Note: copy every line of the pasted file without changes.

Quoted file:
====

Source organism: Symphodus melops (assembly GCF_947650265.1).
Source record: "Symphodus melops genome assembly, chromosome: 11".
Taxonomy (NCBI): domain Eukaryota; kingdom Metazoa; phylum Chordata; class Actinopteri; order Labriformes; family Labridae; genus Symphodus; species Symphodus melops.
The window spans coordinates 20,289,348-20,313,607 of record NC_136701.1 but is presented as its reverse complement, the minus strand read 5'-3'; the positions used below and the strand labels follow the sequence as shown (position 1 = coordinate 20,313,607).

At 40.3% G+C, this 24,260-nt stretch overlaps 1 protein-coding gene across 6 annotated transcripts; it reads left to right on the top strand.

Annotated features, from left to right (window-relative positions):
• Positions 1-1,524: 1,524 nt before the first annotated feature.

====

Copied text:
Source organism: Symphodus melops (assembly GCF_947650265.1).
Source record: "Symphodus melops genome assembly, chromosome: 11".
Taxonomy (NCBI): domain Eukaryota; kingdom Metazoa; phylum Chordata; class Actinopteri; order Labriformes; family Labridae; genus Symphodus; species Symphodus melops.
The window spans coordinates 20,289,348-20,313,607 of record NC_136701.1 but is presented as its reverse complement, the minus strand read 5'-3'; the positions used below and the strand labels follow the sequence as shown (position 1 = coordinate 20,313,607).

At 40.3% G+C, this 24,260-nt stretch overlaps 1 protein-coding gene across 6 annotated transcripts; it reads left to right on the top strand.

Annotated features, from left to right (window-relative positions):
• Positions 1-1,524: 1,524 nt before the first annotated feature.